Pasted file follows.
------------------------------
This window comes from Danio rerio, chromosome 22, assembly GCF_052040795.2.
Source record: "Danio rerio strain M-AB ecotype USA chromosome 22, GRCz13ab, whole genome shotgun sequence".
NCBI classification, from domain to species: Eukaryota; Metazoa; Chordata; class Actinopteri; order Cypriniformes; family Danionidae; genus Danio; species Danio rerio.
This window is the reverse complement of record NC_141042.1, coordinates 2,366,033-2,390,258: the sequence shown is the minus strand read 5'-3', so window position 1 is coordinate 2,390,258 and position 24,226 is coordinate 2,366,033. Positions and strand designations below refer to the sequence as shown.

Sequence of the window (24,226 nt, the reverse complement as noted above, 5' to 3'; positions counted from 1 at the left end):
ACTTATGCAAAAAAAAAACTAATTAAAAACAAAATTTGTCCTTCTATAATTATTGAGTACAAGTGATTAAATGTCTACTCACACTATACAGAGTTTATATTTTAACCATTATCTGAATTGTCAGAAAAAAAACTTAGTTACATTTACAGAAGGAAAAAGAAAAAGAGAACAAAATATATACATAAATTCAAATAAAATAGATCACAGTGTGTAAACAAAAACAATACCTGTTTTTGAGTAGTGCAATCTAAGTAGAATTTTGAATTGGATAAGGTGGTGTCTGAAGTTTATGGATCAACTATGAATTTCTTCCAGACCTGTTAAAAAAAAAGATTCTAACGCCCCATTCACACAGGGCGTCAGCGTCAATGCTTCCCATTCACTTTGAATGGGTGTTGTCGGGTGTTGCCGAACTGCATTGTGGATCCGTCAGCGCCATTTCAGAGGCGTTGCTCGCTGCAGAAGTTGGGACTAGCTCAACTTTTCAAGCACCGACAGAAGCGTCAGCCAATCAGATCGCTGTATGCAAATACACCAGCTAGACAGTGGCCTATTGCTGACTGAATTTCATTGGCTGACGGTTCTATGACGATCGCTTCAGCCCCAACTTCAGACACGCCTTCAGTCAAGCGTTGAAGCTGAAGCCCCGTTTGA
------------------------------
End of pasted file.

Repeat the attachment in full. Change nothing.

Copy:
This window comes from Danio rerio, chromosome 22, assembly GCF_052040795.2.
Source record: "Danio rerio strain M-AB ecotype USA chromosome 22, GRCz13ab, whole genome shotgun sequence".
NCBI classification, from domain to species: Eukaryota; Metazoa; Chordata; class Actinopteri; order Cypriniformes; family Danionidae; genus Danio; species Danio rerio.
This window is the reverse complement of record NC_141042.1, coordinates 2,366,033-2,390,258: the sequence shown is the minus strand read 5'-3', so window position 1 is coordinate 2,390,258 and position 24,226 is coordinate 2,366,033. Positions and strand designations below refer to the sequence as shown.

Sequence of the window (24,226 nt, the reverse complement as noted above, 5' to 3'; positions counted from 1 at the left end):
ACTTATGCAAAAAAAAAACTAATTAAAAACAAAATTTGTCCTTCTATAATTATTGAGTACAAGTGATTAAATGTCTACTCACACTATACAGAGTTTATATTTTAACCATTATCTGAATTGTCAGAAAAAAAACTTAGTTACATTTACAGAAGGAAAAAGAAAAAGAGAACAAAATATATACATAAATTCAAATAAAATAGATCACAGTGTGTAAACAAAAACAATACCTGTTTTTGAGTAGTGCAATCTAAGTAGAATTTTGAATTGGATAAGGTGGTGTCTGAAGTTTATGGATCAACTATGAATTTCTTCCAGACCTGTTAAAAAAAAAGATTCTAACGCCCCATTCACACAGGGCGTCAGCGTCAATGCTTCCCATTCACTTTGAATGGGTGTTGTCGGGTGTTGCCGAACTGCATTGTGGATCCGTCAGCGCCATTTCAGAGGCGTTGCTCGCTGCAGAAGTTGGGACTAGCTCAACTTTTCAAGCACCGACAGAAGCGTCAGCCAATCAGATCGCTGTATGCAAATACACCAGCTAGACAGTGGCCTATTGCTGACTGAATTTCATTGGCTGACGGTTCTATGACGATCGCTTCAGCCCCAACTTCAGACACGCCTTCAGTCAAGCGTTGAAGCTGAAGCCCCGTTTGA